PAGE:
By Diane Long Hoeveler, Deborah Denenholz Morse (eds.)
"A spouse to the Brontës brings the newest literary learn and conception to endure at the existence, paintings, and legacy of the Brontë family"--
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Additional resources for A companion to the Brontës
The Angrian visions of her Roe Head Journal and associated poems, unmediated by Lord Charles, reflect her own infatuation with her hero, whose power is cruel, gratuitous, and hypnotic: “I had really utterly forgot where I was and all the gloom & cheerlessness of my situation. I felt myself breathing quick and short as I beheld the Duke lifting up his sable crest” (Brontë 2007, 156). She has assumed Lord Charles’s role of voyeur. In another fragmentary scene she describes the debauched Quashia defiling the bed 24 Christine Alexander of Mary Percy in a drunken stupor, “savagely exulting” in his sexual and political power.
Charlotte depicts him as continually inciting quarrels, avoiding work and with a “constant disposition to all kinds of mischief”—acting more like “an evil brownie than a legitimate fairy” (Brontë 1987, 1: 202). Clearly Branwell resented the fairy tale element of her play and resisted Charlotte’s influence as much as she resisted his. His interest in the supernatural derived not from fairy tale but from the Greek myths and legends of his Latin and Greek lessons: in the Young Men’s Play he envisages himself as a Zeus‐like figure riding on the clouds and dispensing bolts of lightning and thunder (Branwell had learned that “Brontë” means “thunder” in Greek).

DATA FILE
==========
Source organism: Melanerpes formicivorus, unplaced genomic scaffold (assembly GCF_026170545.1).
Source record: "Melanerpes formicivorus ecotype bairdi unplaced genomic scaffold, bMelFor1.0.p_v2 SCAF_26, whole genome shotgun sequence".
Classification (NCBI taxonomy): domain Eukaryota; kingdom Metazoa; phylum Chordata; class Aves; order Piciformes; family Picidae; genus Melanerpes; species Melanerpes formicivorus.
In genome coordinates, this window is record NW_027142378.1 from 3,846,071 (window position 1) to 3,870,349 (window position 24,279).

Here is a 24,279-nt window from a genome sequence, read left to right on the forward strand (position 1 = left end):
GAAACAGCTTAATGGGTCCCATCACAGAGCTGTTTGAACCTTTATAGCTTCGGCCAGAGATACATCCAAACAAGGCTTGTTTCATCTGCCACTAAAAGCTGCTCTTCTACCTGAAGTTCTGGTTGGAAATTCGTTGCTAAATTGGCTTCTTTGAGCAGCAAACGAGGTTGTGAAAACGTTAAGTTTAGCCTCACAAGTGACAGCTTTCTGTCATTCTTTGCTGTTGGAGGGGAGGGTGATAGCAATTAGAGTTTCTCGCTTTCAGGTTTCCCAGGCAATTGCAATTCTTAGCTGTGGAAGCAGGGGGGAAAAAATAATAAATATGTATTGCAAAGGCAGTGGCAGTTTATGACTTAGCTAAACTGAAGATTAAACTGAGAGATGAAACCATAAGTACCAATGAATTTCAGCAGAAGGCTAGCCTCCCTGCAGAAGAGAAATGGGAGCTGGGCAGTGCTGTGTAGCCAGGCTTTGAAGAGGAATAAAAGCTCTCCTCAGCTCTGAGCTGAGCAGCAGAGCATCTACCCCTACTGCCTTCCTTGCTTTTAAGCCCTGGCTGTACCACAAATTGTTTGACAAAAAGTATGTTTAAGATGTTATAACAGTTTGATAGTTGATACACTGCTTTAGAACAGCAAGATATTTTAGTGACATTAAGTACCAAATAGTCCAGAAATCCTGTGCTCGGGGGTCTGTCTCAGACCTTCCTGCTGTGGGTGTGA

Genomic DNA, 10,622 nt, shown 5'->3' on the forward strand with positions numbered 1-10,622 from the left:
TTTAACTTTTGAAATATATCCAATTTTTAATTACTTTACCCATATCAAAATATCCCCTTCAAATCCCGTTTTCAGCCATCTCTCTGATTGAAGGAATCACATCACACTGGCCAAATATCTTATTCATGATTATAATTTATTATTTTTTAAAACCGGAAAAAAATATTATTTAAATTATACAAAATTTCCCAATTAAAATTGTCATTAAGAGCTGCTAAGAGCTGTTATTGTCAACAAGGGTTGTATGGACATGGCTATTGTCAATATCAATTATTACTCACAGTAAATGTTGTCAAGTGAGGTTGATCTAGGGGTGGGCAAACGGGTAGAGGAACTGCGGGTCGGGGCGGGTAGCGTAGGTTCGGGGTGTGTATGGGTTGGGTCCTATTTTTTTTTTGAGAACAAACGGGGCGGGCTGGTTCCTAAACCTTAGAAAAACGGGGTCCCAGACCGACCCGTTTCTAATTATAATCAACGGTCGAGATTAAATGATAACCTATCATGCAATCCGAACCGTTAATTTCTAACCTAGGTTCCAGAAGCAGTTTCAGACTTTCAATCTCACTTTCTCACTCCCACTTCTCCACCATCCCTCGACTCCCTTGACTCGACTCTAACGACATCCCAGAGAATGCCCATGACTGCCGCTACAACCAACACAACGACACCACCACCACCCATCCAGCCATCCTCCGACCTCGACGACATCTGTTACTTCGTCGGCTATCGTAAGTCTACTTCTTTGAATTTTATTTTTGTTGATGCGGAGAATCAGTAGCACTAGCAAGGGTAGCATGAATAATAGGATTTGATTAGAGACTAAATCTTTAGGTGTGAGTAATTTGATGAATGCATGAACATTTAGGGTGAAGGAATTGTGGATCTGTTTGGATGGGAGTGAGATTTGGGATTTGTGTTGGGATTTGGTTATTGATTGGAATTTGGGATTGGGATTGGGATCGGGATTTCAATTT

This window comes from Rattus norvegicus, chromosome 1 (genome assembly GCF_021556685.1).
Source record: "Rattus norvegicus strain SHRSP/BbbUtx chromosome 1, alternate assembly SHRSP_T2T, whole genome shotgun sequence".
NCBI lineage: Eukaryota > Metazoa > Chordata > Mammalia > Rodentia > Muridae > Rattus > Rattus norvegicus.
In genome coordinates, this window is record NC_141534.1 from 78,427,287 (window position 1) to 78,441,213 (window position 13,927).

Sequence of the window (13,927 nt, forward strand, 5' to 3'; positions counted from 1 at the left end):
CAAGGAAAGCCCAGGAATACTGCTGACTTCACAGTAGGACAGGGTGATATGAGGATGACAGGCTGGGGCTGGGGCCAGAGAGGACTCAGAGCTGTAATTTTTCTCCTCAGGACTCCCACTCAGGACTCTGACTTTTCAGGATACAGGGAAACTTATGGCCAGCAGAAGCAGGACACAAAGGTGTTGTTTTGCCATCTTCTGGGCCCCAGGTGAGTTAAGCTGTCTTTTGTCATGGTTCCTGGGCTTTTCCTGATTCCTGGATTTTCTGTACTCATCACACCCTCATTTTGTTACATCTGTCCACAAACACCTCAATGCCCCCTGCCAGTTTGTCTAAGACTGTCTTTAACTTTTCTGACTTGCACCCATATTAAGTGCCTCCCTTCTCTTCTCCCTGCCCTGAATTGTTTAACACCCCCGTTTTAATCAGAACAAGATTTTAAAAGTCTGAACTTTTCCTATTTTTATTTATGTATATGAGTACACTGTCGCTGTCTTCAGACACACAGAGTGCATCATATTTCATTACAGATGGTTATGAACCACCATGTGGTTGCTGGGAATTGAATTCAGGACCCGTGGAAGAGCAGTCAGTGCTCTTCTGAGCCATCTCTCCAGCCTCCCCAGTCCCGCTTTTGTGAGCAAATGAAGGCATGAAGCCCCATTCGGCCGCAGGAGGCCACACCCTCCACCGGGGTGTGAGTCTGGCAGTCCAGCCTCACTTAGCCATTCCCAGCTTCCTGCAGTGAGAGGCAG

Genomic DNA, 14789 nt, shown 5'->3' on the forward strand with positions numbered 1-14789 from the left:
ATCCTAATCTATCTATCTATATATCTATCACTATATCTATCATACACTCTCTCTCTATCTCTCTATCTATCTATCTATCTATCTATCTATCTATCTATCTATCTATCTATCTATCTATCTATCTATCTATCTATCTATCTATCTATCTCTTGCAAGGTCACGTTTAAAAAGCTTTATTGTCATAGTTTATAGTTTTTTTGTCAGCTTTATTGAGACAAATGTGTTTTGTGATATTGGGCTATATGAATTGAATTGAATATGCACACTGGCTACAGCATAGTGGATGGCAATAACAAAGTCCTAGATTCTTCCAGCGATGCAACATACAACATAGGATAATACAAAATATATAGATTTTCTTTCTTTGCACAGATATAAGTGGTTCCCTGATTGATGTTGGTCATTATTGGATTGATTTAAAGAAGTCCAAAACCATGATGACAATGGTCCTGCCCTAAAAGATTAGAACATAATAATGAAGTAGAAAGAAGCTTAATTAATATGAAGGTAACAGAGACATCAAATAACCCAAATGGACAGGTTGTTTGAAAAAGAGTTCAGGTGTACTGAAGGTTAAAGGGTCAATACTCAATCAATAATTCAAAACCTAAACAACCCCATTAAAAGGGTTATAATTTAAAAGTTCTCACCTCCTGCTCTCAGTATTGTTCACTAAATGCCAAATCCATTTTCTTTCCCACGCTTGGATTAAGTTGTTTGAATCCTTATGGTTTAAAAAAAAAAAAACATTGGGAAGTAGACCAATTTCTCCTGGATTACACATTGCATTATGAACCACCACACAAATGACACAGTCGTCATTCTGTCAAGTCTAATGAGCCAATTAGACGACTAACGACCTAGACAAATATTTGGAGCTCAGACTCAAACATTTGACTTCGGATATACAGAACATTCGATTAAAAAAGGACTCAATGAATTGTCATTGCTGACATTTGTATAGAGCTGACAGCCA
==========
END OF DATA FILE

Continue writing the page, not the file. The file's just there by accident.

In Cambridge Companion to the Brontës, ed. by H. Glen. Cambridge: Cambridge University Press. Brontë, C. (1987, 1991, 1992). Edition of the Early Writings of Charlotte Brontë, Volume I: The Glass Town Saga 1826–1832; Volume II, Part 1 and Part 2: The Rise of Angria 1833–1835, ed. by C. Alexander. Oxford: Basil Blackwell, and Cambridge, Mass. Brontë, C. (1995–2004). The Letters of Charlotte Brontë, ed. by M. Smith. 3 vols. Oxford: Clarendon. Brontë, C. (2007). Tales of Angria, ed. by H. Glen. London: Penguin.
A companion to the Brontës by Diane Long Hoeveler, Deborah Denenholz Morse (eds.)